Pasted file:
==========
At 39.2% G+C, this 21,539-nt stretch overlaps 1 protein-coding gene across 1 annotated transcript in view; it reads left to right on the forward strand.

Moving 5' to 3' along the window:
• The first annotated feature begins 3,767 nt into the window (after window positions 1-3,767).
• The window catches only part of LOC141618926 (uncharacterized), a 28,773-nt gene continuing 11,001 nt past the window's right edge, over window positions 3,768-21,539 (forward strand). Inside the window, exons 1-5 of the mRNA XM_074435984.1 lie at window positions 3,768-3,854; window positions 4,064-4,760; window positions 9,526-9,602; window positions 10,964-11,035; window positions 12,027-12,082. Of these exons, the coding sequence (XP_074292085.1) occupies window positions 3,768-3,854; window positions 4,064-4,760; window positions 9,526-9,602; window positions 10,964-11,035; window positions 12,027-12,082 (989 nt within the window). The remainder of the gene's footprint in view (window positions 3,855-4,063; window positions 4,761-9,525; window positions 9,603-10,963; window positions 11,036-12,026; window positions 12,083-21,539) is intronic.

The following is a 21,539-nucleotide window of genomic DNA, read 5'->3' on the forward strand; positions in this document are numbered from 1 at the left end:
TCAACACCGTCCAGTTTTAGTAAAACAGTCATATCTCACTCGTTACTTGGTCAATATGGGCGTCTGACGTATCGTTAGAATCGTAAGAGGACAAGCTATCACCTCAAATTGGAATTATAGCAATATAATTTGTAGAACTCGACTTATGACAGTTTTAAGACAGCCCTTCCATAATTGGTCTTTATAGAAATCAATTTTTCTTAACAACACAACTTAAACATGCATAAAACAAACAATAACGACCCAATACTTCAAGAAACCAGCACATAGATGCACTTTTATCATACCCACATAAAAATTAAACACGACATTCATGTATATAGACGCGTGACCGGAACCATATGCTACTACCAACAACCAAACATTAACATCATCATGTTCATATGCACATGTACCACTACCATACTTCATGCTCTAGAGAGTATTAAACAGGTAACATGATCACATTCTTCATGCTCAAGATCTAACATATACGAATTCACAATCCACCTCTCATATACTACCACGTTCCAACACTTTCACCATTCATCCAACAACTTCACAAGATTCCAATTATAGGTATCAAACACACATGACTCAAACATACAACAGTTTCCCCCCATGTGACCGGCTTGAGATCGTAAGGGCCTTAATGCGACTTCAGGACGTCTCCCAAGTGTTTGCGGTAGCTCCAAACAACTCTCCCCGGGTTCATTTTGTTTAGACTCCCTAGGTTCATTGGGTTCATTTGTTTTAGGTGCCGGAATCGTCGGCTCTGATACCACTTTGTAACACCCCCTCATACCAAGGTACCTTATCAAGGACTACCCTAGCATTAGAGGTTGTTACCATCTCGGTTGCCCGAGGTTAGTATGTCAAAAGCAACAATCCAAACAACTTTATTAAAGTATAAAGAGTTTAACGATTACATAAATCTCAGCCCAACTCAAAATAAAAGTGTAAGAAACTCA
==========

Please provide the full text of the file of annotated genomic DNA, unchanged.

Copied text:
At 39.2% G+C, this 21,539-nt stretch overlaps 1 protein-coding gene across 1 annotated transcript in view; it reads left to right on the forward strand.

Moving 5' to 3' along the window:
• The first annotated feature begins 3,767 nt into the window (after window positions 1-3,767).
• The window catches only part of LOC141618926 (uncharacterized), a 28,773-nt gene continuing 11,001 nt past the window's right edge, over window positions 3,768-21,539 (forward strand). Inside the window, exons 1-5 of the mRNA XM_074435984.1 lie at window positions 3,768-3,854; window positions 4,064-4,760; window positions 9,526-9,602; window positions 10,964-11,035; window positions 12,027-12,082. Of these exons, the coding sequence (XP_074292085.1) occupies window positions 3,768-3,854; window positions 4,064-4,760; window positions 9,526-9,602; window positions 10,964-11,035; window positions 12,027-12,082 (989 nt within the window). The remainder of the gene's footprint in view (window positions 3,855-4,063; window positions 4,761-9,525; window positions 9,603-10,963; window positions 11,036-12,026; window positions 12,083-21,539) is intronic.

The following is a 21,539-nucleotide window of genomic DNA, read 5'->3' on the forward strand; positions in this document are numbered from 1 at the left end:
TCAACACCGTCCAGTTTTAGTAAAACAGTCATATCTCACTCGTTACTTGGTCAATATGGGCGTCTGACGTATCGTTAGAATCGTAAGAGGACAAGCTATCACCTCAAATTGGAATTATAGCAATATAATTTGTAGAACTCGACTTATGACAGTTTTAAGACAGCCCTTCCATAATTGGTCTTTATAGAAATCAATTTTTCTTAACAACACAACTTAAACATGCATAAAACAAACAATAACGACCCAATACTTCAAGAAACCAGCACATAGATGCACTTTTATCATACCCACATAAAAATTAAACACGACATTCATGTATATAGACGCGTGACCGGAACCATATGCTACTACCAACAACCAAACATTAACATCATCATGTTCATATGCACATGTACCACTACCATACTTCATGCTCTAGAGAGTATTAAACAGGTAACATGATCACATTCTTCATGCTCAAGATCTAACATATACGAATTCACAATCCACCTCTCATATACTACCACGTTCCAACACTTTCACCATTCATCCAACAACTTCACAAGATTCCAATTATAGGTATCAAACACACATGACTCAAACATACAACAGTTTCCCCCCATGTGACCGGCTTGAGATCGTAAGGGCCTTAATGCGACTTCAGGACGTCTCCCAAGTGTTTGCGGTAGCTCCAAACAACTCTCCCCGGGTTCATTTTGTTTAGACTCCCTAGGTTCATTGGGTTCATTTGTTTTAGGTGCCGGAATCGTCGGCTCTGATACCACTTTGTAACACCCCCTCATACCAAGGTACCTTATCAAGGACTACCCTAGCATTAGAGGTTGTTACCATCTCGGTTGCCCGAGGTTAGTATGTCAAAAGCAACAATCCAAACAACTTTATTAAAGTATAAAGAGTTTAACGATTACATAAATCTCAGCCCAACTCAAAATAAAAGTGTAAGAAACTCA